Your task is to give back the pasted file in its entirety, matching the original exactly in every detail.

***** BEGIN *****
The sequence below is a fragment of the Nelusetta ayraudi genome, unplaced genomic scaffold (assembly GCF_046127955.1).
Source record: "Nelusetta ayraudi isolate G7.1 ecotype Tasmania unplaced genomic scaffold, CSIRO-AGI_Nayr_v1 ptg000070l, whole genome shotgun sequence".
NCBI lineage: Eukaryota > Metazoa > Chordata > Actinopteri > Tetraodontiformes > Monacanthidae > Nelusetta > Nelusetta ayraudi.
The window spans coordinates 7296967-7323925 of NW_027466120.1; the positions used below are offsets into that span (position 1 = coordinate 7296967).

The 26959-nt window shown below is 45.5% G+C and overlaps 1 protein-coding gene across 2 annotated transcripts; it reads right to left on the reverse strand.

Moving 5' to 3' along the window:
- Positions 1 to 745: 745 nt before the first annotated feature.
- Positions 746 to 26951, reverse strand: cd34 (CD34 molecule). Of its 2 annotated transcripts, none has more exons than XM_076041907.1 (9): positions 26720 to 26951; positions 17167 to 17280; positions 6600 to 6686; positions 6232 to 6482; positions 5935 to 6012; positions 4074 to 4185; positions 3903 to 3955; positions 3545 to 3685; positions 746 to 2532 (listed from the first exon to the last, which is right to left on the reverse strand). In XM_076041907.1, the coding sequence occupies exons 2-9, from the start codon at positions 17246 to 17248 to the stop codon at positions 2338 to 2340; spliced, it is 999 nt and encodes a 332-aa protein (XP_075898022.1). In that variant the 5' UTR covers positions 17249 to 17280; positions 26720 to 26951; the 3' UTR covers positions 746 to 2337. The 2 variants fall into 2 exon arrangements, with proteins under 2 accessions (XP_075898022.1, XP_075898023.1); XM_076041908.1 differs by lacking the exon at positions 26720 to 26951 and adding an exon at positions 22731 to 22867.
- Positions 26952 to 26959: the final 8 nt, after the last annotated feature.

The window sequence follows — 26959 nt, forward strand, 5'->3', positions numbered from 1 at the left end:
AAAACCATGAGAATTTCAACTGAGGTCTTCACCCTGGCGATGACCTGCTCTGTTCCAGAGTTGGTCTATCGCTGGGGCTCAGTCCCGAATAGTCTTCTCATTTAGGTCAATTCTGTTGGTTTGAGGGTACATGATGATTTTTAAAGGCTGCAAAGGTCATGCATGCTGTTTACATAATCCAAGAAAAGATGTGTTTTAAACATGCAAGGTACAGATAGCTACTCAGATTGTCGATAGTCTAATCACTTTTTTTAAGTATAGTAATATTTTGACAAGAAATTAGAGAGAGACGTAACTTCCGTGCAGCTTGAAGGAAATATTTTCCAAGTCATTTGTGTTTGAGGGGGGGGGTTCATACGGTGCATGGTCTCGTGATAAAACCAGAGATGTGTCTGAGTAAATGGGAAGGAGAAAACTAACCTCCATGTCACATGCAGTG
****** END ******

The sequence below is a fragment of the Nelusetta ayraudi genome, unplaced genomic scaffold (assembly GCF_046127955.1).
Source record: "Nelusetta ayraudi isolate G7.1 ecotype Tasmania unplaced genomic scaffold, CSIRO-AGI_Nayr_v1 ptg000070l, whole genome shotgun sequence".
NCBI lineage: Eukaryota > Metazoa > Chordata > Actinopteri > Tetraodontiformes > Monacanthidae > Nelusetta > Nelusetta ayraudi.
The window spans coordinates 7296967-7323925 of NW_027466120.1; the positions used below are offsets into that span (position 1 = coordinate 7296967).

The 26959-nt window shown below is 45.5% G+C and overlaps 1 protein-coding gene across 2 annotated transcripts; it reads right to left on the reverse strand.

Moving 5' to 3' along the window:
- Positions 1 to 745: 745 nt before the first annotated feature.
- Positions 746 to 26951, reverse strand: cd34 (CD34 molecule). Of its 2 annotated transcripts, none has more exons than XM_076041907.1 (9): positions 26720 to 26951; positions 17167 to 17280; positions 6600 to 6686; positions 6232 to 6482; positions 5935 to 6012; positions 4074 to 4185; positions 3903 to 3955; positions 3545 to 3685; positions 746 to 2532 (listed from the first exon to the last, which is right to left on the reverse strand). In XM_076041907.1, the coding sequence occupies exons 2-9, from the start codon at positions 17246 to 17248 to the stop codon at positions 2338 to 2340; spliced, it is 999 nt and encodes a 332-aa protein (XP_075898022.1). In that variant the 5' UTR covers positions 17249 to 17280; positions 26720 to 26951; the 3' UTR covers positions 746 to 2337. The 2 variants fall into 2 exon arrangements, with proteins under 2 accessions (XP_075898022.1, XP_075898023.1); XM_076041908.1 differs by lacking the exon at positions 26720 to 26951 and adding an exon at positions 22731 to 22867.
- Positions 26952 to 26959: the final 8 nt, after the last annotated feature.

The window sequence follows — 26959 nt, forward strand, 5'->3', positions numbered from 1 at the left end:
AAAACCATGAGAATTTCAACTGAGGTCTTCACCCTGGCGATGACCTGCTCTGTTCCAGAGTTGGTCTATCGCTGGGGCTCAGTCCCGAATAGTCTTCTCATTTAGGTCAATTCTGTTGGTTTGAGGGTACATGATGATTTTTAAAGGCTGCAAAGGTCATGCATGCTGTTTACATAATCCAAGAAAAGATGTGTTTTAAACATGCAAGGTACAGATAGCTACTCAGATTGTCGATAGTCTAATCACTTTTTTTAAGTATAGTAATATTTTGACAAGAAATTAGAGAGAGACGTAACTTCCGTGCAGCTTGAAGGAAATATTTTCCAAGTCATTTGTGTTTGAGGGGGGGGGTTCATACGGTGCATGGTCTCGTGATAAAACCAGAGATGTGTCTGAGTAAATGGGAAGGAGAAAACTAACCTCCATGTCACATGCAGTG